Connected \\ April 13, 2018

Working toward radical inclusion

In a crowded ballroom at the Portland Art Museum during MuseumNext 2017 last November, Dr. Amber Johnson gave a talk called “Revolution Requires Forgiveness”, about using forgiveness as a tool to create dialogue between diverse audiences, specifically among museum staff. In just 35 minutes (35 minutes!) we discussed implicit and explicit bias towards social identities and how institutions’ engagement with diverse staff and audiences can overcome such bias through the work of radical inclusion and radical forgiveness.

Radical inclusion requires us to allow people to bring their whole selves to the table, our whole self at that table, and now you can start engaging in new ideas,
— Dr. Amber Johnson


We also discussed how this work is put into action with The Justice Fleet, a mobile network of experiences that foster community healing through art, play and dialogue. In keeping with PEM’s mission to create experiences that transform people's lives by broadening perspectives, attitudes and knowledge of ourselves and the wider world, my colleague Liz Gardner (Interpretation Planner at PEM) and I instantly knew we needed to bring this experience to our own museum.

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Courtesy photo.


In fact, we tracked Dr. Johnson down at a networking event at a nearby bar in Downtown Portland to express our awe and amazement, and then proceeded to set our plan in motion.

The role of play in contemporary art and culture with the PlayTime exhibition and the PEM’s Present Tense Initiative, which celebrates the central role that creative expression plays in shaping our world today, provide a perfect platform for The Justice Fleet and the Radical Imagination exhibition. Radical Imagination invites the community to come together to imagine new systems and build a world without injustice and oppression. Using reclaimed goods, craft items and miscellaneous art supplies this pop up makerspace will allow people to work in groups to create their just worlds, and then, as a large group, discuss their worlds, the societal structures they built, how those structures challenge or perpetuate social problems and ways we can begin changing our community.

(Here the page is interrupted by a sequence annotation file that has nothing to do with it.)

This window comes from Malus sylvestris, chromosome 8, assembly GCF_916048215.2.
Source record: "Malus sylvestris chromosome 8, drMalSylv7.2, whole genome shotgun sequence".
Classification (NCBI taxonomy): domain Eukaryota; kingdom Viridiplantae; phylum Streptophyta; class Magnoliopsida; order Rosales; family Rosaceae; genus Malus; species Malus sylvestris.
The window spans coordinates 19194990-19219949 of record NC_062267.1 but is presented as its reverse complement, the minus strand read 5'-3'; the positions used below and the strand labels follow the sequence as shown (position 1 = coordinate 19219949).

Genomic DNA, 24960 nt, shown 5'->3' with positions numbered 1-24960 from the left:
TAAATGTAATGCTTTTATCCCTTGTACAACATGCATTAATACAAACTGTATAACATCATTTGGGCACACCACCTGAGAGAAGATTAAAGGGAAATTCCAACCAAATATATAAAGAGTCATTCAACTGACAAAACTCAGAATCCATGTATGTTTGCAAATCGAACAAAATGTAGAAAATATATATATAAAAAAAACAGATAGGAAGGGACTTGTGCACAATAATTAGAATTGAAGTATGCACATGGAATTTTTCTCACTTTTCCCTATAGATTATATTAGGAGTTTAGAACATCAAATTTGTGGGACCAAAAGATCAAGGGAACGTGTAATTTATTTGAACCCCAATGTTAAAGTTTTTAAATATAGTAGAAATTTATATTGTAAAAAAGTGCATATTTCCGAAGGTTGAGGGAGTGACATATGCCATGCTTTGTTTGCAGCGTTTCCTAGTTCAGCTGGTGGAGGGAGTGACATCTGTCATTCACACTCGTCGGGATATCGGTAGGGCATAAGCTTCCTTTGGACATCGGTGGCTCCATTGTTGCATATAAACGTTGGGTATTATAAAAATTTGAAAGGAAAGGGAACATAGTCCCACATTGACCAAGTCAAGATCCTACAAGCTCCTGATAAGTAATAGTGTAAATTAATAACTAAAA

In such divisive times, museums and other cultural institutions can play a pivotal role in the work of social justice by breaking down social constructs within our own walls and communities to create space(s) for audiences to be and to bring their whole selves. Being a museum professional of color and proud resident of the diverse city of Salem, I knew that this experience should not and could not be limited to the PEM audience.

As a predominantly white institution, both in terms of staff and audience, in order to do the work of radical inclusion, we need everyone to have the ability to participate, not just the “typical” museum goer. Having collaborated with PUNTO Urban Art Museum on previous projects, I see this as an awesome opportunity to bring the two museums and our respective communities together. My hope is that this experience will not only bridge the gaps within the greater Salem community, but change the way participants view others, as well as themselves. A culturally rich community with people from all walks of life, we have so much we can learn from one another and create together, if given the chance to do so.

The murals on view in the Punto Urban Art Museum located in Salem’s Point neighborhood. © 2017 Peabody Essex Museum. Photography by Bob Packert.


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A collection of the murals on view in the Punto Urban Art Museum located in Salem’s Point neighborhood, just a 10-minute walk from PEM. Murals from left to right: Don Rimx, Tiranda con Piquete; Bikismo, Untitled; Silvia Lopez-Chavez, Untitled; and Ruben Ubiera, El Campesino (The Farmer).


Join us Saturday, April 28th from 11am-4pm at Espacio (105 Congress Street) and Sunday, April 29th from 11am-4pm on the Axelrod Walkway at PEM (161 Essex Street) to participate in the Radical Imagination exhibition pop ups. Projects and conversations will be documented and photographed and displayed to encourage more dialogue, questions and imagination.

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